You simply cannot find skin doctors in Kansas City with this level of commitment or qualification anywhere else—and we’re determined to make sure our team leads the way in patient-centered skin care. When you work with our physicians or advanced practice providers, you are receiving care from a physician-led team that recognizes the uniqueness of your skin. No two patients are quite the same, and no two patients should receive cookie-cutter treatments or support.
Kansas City Skin & Cancer Center works diligently to remain at the forefront of technological advances in skin care and cosmetic procedures, as well as the best training and techniques to deliver that care.
We have been serving the Kansas City area for decades and have built quite the reputation among the dermatology and cancer fields for our diligence to patients and excellent treatment offers. We are so very grateful for all of the amazing reviews we have received complimenting our staff and doctors; it keeps us going and continuously motivates us to serve all who walk through our doors with any skin concerns so we can be their skin doctor in Kansas City.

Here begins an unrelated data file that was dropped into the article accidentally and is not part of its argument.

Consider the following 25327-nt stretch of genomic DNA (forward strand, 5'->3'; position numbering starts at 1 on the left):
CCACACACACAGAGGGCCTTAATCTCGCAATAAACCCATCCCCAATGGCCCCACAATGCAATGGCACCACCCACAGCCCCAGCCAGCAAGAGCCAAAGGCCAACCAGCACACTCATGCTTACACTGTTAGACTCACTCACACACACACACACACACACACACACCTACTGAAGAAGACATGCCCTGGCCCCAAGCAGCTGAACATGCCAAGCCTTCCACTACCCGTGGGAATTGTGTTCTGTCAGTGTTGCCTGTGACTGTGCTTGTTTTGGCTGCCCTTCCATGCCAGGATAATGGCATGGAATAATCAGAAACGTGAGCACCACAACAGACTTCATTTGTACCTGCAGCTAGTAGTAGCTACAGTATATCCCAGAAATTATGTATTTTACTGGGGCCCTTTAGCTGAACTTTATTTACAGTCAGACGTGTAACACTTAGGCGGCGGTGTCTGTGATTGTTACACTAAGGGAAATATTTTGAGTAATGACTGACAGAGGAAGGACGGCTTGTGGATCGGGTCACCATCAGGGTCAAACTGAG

Discover freedom from your skin concerns today with Kansas City Skin and Cancer Center!
We hope we helped shed some light on the differences between and purpose of pathologists and dermatologists. Taking care of your skin is more than just cosmetic and skincare products (we do have these, too, though!)
A common obstacle we’re aware of is how long it can take to get an appointment with a trusted laser specialist. Rest assured that at Kansas City Skin & Cancer Center, we will get you in our office within a week! Whether you have a specific issue or general concerns, you can count on a timely appointment.